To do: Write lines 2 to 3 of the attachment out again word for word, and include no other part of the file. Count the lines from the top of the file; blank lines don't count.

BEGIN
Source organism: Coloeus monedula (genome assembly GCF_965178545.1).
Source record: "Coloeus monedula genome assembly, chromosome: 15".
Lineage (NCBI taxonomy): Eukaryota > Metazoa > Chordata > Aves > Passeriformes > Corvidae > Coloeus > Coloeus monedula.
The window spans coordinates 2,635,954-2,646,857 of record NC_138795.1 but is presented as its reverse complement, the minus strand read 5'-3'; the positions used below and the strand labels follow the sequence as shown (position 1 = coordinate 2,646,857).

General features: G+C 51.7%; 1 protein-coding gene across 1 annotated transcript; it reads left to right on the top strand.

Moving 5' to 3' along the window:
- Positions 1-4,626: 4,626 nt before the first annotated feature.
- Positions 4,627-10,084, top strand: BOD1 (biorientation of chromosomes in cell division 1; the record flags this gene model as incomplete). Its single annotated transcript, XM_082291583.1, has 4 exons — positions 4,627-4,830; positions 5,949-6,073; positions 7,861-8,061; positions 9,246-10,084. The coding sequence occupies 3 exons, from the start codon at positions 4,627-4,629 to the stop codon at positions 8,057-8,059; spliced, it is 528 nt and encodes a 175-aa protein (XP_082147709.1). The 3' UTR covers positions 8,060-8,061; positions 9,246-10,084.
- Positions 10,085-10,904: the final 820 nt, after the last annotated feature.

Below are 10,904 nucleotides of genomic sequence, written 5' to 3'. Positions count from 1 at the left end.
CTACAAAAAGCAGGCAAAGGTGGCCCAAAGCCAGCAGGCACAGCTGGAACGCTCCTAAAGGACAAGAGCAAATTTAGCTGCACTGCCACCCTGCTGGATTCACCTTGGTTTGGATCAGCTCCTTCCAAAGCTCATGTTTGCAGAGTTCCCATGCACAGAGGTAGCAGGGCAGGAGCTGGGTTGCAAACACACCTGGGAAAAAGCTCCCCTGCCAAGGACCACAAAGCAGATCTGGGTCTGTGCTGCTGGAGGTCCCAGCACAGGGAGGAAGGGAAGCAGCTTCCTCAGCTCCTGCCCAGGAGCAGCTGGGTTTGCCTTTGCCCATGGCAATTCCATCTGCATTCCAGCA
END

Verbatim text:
Source record: "Coloeus monedula genome assembly, chromosome: 15".
Lineage (NCBI taxonomy): Eukaryota > Metazoa > Chordata > Aves > Passeriformes > Corvidae > Coloeus > Coloeus monedula.